open access

Vol 2, Supp. C (2001): Practical Diabetology
Review articles (submitted)
Published online: 2001-10-22
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New insights into the tissue specificity of sulphonylureas

Peter Proks, Frances M. Ashcroft

open access

Vol 2, Supp. C (2001): Practical Diabetology
Review articles (submitted)
Published online: 2001-10-22

Abstract

Sulphonylureas stimulate insulin secretion in type-2 diabetic patients by closing ATP-sensitive (KATP) potassium channels in the plasma membrane of pancreatic b-cells. This effect is mediated by binding of the drug to the sulphonylurea receptor (SUR 1) subunit of the channel. KATP channels are formed of two different types of subunit: a pore-forming subunit (usually Kir 6.2) and a sulphonylurea receptor subunit (SUR), which associate in a 4:4 heteromeric complex. Several different isoforms of SUR are known and KATP channels in different tissues possess different types of SUR subunit (SUR 1 in b-cells, SUR 2A in heart, and SUR 2B in smooth muscle). The sulphonylurea-sensitivity of KATP channels varies with the type of SUR subunit: thus, gliclazide and tolbutamide potently block the b-cell, but not the cardiac or smooth muscle types of KATP channel. In contrast, glibenclamide and glimepiride block all three types of KATP channel with similar potency.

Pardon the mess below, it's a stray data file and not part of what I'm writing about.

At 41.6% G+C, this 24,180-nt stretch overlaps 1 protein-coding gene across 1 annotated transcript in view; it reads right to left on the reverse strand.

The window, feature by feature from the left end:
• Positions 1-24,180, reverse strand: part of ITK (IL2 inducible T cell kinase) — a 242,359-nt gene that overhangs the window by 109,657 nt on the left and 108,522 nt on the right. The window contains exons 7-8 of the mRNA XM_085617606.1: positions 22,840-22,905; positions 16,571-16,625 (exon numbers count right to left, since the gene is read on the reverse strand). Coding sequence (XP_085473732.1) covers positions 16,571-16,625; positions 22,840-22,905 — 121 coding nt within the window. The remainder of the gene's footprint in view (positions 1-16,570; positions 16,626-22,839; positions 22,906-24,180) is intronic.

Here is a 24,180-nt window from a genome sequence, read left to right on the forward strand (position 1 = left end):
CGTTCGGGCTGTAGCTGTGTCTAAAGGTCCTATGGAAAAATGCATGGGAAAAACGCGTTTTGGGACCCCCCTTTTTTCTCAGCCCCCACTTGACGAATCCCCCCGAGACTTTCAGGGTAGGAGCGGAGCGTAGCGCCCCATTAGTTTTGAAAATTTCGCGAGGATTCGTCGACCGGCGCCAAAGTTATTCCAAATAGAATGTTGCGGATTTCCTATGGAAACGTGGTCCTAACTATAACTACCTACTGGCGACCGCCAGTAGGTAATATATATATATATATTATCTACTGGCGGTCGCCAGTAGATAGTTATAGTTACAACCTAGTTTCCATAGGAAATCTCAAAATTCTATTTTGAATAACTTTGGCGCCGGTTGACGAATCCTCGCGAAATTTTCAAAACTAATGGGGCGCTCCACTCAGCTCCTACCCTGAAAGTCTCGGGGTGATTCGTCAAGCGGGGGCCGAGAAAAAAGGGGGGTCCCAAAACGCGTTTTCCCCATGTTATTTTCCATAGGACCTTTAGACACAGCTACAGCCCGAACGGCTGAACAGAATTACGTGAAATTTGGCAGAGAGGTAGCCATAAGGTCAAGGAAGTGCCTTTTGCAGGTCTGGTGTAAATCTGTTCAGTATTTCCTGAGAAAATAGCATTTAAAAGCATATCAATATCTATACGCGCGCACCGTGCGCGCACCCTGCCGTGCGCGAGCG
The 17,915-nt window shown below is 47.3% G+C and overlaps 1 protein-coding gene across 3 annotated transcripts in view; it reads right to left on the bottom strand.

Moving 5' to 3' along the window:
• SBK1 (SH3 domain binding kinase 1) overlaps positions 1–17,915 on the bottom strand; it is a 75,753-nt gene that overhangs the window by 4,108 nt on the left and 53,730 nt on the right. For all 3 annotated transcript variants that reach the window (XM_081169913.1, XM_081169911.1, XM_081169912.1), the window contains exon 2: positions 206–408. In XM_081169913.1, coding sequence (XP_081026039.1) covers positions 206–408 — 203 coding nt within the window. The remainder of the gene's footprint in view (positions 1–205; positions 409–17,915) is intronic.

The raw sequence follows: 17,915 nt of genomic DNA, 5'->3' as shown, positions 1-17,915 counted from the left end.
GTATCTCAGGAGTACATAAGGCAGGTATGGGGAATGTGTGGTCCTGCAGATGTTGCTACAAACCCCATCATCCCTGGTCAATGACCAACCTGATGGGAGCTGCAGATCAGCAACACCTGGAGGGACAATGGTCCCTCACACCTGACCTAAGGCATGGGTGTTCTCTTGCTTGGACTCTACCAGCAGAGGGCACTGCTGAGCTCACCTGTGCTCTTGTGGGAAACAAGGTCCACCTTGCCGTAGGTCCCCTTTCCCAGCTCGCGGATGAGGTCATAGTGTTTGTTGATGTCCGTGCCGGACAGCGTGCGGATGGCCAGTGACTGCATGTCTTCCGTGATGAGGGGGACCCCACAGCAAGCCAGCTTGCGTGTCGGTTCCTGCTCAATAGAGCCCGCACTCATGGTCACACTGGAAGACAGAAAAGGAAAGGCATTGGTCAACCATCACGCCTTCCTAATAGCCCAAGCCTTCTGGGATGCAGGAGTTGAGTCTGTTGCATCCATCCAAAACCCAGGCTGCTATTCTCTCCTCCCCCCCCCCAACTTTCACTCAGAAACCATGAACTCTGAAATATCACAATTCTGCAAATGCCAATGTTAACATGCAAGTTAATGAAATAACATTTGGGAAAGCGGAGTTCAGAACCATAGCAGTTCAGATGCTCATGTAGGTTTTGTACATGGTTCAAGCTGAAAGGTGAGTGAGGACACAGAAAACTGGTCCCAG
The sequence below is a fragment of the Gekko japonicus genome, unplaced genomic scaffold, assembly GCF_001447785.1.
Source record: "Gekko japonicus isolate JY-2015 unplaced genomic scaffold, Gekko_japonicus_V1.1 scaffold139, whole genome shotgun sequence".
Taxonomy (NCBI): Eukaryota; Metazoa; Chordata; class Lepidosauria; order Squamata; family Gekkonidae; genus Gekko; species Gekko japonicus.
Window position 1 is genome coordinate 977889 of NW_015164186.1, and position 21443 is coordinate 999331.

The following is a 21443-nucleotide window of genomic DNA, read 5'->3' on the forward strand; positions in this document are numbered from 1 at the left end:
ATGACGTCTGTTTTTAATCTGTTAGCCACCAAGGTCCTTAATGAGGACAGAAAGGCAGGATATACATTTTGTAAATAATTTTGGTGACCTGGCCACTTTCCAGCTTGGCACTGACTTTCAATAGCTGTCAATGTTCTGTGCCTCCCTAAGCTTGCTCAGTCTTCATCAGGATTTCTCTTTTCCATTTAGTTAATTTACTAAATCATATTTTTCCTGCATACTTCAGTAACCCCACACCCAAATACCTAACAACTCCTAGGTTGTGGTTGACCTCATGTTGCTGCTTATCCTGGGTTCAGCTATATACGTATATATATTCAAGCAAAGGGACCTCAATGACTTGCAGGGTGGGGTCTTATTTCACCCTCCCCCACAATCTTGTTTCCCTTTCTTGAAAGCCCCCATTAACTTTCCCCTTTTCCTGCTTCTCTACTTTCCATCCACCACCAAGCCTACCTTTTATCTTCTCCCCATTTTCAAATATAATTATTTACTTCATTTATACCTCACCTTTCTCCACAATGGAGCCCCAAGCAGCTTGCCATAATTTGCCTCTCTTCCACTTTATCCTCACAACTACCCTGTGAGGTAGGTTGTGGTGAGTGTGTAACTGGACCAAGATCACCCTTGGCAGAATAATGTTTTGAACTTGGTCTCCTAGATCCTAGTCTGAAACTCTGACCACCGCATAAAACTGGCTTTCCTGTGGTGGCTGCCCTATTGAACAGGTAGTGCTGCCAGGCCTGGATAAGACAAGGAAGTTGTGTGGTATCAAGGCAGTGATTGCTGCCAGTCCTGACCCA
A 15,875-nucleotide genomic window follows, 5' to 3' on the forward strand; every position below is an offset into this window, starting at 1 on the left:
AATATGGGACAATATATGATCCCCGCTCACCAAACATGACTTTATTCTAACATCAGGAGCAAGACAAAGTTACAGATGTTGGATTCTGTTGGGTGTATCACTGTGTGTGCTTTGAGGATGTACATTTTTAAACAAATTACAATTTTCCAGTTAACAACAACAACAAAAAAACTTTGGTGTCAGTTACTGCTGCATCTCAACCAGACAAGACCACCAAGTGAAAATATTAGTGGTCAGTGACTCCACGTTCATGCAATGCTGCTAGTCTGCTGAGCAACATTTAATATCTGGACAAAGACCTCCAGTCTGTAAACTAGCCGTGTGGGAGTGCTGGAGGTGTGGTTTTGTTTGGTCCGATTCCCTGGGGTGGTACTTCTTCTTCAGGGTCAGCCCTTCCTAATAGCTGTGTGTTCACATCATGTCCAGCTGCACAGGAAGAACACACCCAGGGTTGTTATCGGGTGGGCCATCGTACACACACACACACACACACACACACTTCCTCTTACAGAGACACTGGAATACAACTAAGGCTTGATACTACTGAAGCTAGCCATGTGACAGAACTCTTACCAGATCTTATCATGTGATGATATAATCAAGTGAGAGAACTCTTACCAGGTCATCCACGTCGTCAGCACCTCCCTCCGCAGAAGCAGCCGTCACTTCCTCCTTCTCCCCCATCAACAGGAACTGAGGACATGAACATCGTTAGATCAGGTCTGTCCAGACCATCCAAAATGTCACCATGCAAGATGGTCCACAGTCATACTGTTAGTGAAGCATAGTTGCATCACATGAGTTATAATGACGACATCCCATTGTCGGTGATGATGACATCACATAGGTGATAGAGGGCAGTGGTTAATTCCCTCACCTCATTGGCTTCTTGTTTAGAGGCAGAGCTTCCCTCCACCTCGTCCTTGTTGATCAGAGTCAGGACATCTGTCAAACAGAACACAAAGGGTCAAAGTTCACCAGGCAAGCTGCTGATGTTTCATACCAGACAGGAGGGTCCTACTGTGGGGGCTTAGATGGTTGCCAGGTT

Abstract

Sulphonylureas stimulate insulin secretion in type-2 diabetic patients by closing ATP-sensitive (KATP) potassium channels in the plasma membrane of pancreatic b-cells. This effect is mediated by binding of the drug to the sulphonylurea receptor (SUR 1) subunit of the channel. KATP channels are formed of two different types of subunit: a pore-forming subunit (usually Kir 6.2) and a sulphonylurea receptor subunit (SUR), which associate in a 4:4 heteromeric complex. Several different isoforms of SUR are known and KATP channels in different tissues possess different types of SUR subunit (SUR 1 in b-cells, SUR 2A in heart, and SUR 2B in smooth muscle). The sulphonylurea-sensitivity of KATP channels varies with the type of SUR subunit: thus, gliclazide and tolbutamide potently block the b-cell, but not the cardiac or smooth muscle types of KATP channel. In contrast, glibenclamide and glimepiride block all three types of KATP channel with similar potency.
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Keywords

pochodna sulfonylomocznika; wydzielanie insuliny; cukrzyca

About this article
Title

New insights into the tissue specificity of sulphonylureas

Journal

Clinical Diabetology

Issue

Vol 2, Supp. C (2001): Practical Diabetology

Pages

1-6

Published online

2001-10-22

Keywords

pochodna sulfonylomocznika
wydzielanie insuliny
cukrzyca

Authors

Peter Proks
Frances M. Ashcroft

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